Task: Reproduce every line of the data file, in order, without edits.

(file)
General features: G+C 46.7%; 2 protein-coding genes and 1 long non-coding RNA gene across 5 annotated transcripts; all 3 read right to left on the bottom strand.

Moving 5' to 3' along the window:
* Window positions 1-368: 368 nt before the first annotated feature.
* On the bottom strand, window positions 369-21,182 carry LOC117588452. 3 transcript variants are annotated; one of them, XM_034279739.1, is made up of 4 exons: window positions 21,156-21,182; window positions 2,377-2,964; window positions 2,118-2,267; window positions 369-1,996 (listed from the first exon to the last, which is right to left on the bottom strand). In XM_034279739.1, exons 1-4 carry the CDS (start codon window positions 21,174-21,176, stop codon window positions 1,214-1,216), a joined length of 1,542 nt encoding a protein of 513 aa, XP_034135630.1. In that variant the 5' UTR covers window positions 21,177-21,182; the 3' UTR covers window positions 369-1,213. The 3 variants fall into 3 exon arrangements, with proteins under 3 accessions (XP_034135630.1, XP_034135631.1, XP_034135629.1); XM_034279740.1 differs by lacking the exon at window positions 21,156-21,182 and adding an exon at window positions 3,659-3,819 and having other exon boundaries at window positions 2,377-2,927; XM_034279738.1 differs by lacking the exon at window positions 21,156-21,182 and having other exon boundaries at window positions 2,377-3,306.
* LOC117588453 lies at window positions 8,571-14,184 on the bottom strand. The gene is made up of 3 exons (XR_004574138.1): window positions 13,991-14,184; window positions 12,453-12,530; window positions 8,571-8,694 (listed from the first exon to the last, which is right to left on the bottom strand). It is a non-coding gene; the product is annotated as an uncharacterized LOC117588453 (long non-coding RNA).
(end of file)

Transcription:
General features: G+C 46.7%; 2 protein-coding genes and 1 long non-coding RNA gene across 5 annotated transcripts; all 3 read right to left on the bottom strand.

Moving 5' to 3' along the window:
* Window positions 1-368: 368 nt before the first annotated feature.
* On the bottom strand, window positions 369-21,182 carry LOC117588452. 3 transcript variants are annotated; one of them, XM_034279739.1, is made up of 4 exons: window positions 21,156-21,182; window positions 2,377-2,964; window positions 2,118-2,267; window positions 369-1,996 (listed from the first exon to the last, which is right to left on the bottom strand). In XM_034279739.1, exons 1-4 carry the CDS (start codon window positions 21,174-21,176, stop codon window positions 1,214-1,216), a joined length of 1,542 nt encoding a protein of 513 aa, XP_034135630.1. In that variant the 5' UTR covers window positions 21,177-21,182; the 3' UTR covers window positions 369-1,213. The 3 variants fall into 3 exon arrangements, with proteins under 3 accessions (XP_034135630.1, XP_034135631.1, XP_034135629.1); XM_034279740.1 differs by lacking the exon at window positions 21,156-21,182 and adding an exon at window positions 3,659-3,819 and having other exon boundaries at window positions 2,377-2,927; XM_034279738.1 differs by lacking the exon at window positions 21,156-21,182 and having other exon boundaries at window positions 2,377-3,306.
* LOC117588453 lies at window positions 8,571-14,184 on the bottom strand. The gene is made up of 3 exons (XR_004574138.1): window positions 13,991-14,184; window positions 12,453-12,530; window positions 8,571-8,694 (listed from the first exon to the last, which is right to left on the bottom strand). It is a non-coding gene; the product is annotated as an uncharacterized LOC117588453 (long non-coding RNA).